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The Last Bargains Left Standing

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We get a lot of “What should I buy” questions this time of year, every year. Folks have saved up a bit and are researching just what lens to add to their lineup for the summer photography season. Of course I tell them to just rent what they need for the Summer so they won’t have to store it all Winter :-) Some folks are stubborn, though, and press for more practical advice.

This year, a lot of people had major sticker shock when they went to price their ‘future favorite lens’: its gone up $100 or $500. Almost every lens, in almost every brand, is a LOT more expensive than it was last year (Yes, you Sony shooters, I know the Alpha lenses haven’t gone up—but they were more expensive to start with, so now its even). So this year, more than others, the question has become not “which is better for the money, lens X or lens Y”; its “I was going to buy lens Y, but now I can’t afford it. Is there a less expensive alternative?” Truth is, there are sometimes less expensive lens options, but usually the option is a lens which is ‘almost’ as good, but not quite what they were hoping for.

As someone who has to buy a lot of camera gear every month (OK, gets to. Nobody’s buying the ‘has to buy lots of camera gear’ bit, are they?) I’m aware that there’s a lot of SLR gear that has NOT gone up in price and now is, at least compared to that new lens, a real bargain. So rather than battle the Universe, lets consider what you might get with your hard-earned money this summer that will let you take much better photographs without paying the 20% price jump the Nikolyalpha 18-500 f/2.0 “L” zoom just had. Here are my suggestions:

Behind Curtain #1 – A NEW CAMERA!!!

OK, several hundred of you who talk to me regularly are thinking “Roger, you always say ‘buy the glass, not the body. The lens will still be good years from now, the body will be out of date!’.” That’s always been true, but things have changed this year. Here’s why:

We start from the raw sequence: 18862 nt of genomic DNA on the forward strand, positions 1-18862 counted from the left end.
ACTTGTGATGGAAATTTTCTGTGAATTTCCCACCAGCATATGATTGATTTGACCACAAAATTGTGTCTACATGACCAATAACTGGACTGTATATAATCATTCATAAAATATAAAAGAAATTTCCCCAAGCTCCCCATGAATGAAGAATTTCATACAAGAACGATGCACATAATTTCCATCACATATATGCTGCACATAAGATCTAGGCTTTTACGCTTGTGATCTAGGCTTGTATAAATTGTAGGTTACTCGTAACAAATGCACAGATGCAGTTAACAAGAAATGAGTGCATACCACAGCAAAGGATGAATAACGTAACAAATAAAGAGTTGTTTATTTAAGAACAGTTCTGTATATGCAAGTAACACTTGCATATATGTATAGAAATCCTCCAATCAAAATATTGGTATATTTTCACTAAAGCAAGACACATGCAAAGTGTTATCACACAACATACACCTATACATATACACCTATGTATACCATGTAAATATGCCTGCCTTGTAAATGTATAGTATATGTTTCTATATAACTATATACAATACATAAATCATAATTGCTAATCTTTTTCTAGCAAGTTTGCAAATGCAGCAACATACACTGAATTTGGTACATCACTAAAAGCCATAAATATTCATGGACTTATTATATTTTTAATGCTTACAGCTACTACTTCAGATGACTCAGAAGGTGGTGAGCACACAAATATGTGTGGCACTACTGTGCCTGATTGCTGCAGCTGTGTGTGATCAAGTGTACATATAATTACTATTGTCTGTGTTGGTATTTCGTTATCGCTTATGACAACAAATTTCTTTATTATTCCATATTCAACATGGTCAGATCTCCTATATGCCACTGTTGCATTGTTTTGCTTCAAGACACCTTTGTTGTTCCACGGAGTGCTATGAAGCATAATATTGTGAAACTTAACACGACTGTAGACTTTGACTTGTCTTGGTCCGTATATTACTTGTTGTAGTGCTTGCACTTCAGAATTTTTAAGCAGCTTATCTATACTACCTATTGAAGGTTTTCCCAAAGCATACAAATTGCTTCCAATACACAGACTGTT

Bodies haven’t increased in price. Relative to lenses, they’re a great value. A Canon 50D for example is now under $1,000, and a 40D under $700, both a lot less than they were 6 months ago. The other brands may not have dropped that much, but none of them have increased either. Compare that to what’s happened to lenses. A Nikon 24-70 f/2.8 has increased in price from $1375 to $1800 and a Canon 85 f/1.2 increased from $1500 to $1800 during the last 6 months. Compared to lenses, bodies are a better value right now.

The megapixel wars appear to be ending. We’ve gotten to the point where the sensors are reaching the limits of physics. You can have great high ISO performance on a 12 megapixel full frame camera, you can have incredible resolution at 20+ megapixels, but you can’t have both. Features are becoming more important selling points than pixels (although some advertising departments are still beating the dead horse). It used to be every generation increased megapixels 50%, now megapixel counts are staying the same or edging up just a bit. If you’re still shooting a 6 megapixel camera moving up will double your resolutions (or more), but next years model likely won’t have markedly greater resolution.

The new camera features may be better than you realize. The newer cameras can do some things the older cameras just can’t. No question you can still shoot a great photo on a Canon 20D or Nikon D70, but there are some important things you can’t do with an older camera that you can with a new one:

  • Autofocus Microadjustment – if you think this isn’t a big deal, you haven’t tried it. I know no one who hasn’t seen a dramatic improvement in performance of one or two of their lenses with this feature used correctly. Do you have a lens that people online rave about, but that you don’t think is so great? Try this and you may be singing its praises next week.
  • Live View – Its not for everyone, or for anyone all of the time, but if you shoot from a tripod for landscapes or Macro you can focus more accurately than the camera’s autofocus ever can. Live View has become, in the last year, the standard for lens testing: if it wasn’t focused in live view, the results are questionable. It also gives markedly improved focus in low light conditions. And you can pick up some old, cheap, but amazingly sharp manual focus lenses and actually be able to manually focus them using Live View. There’s a money saver for you!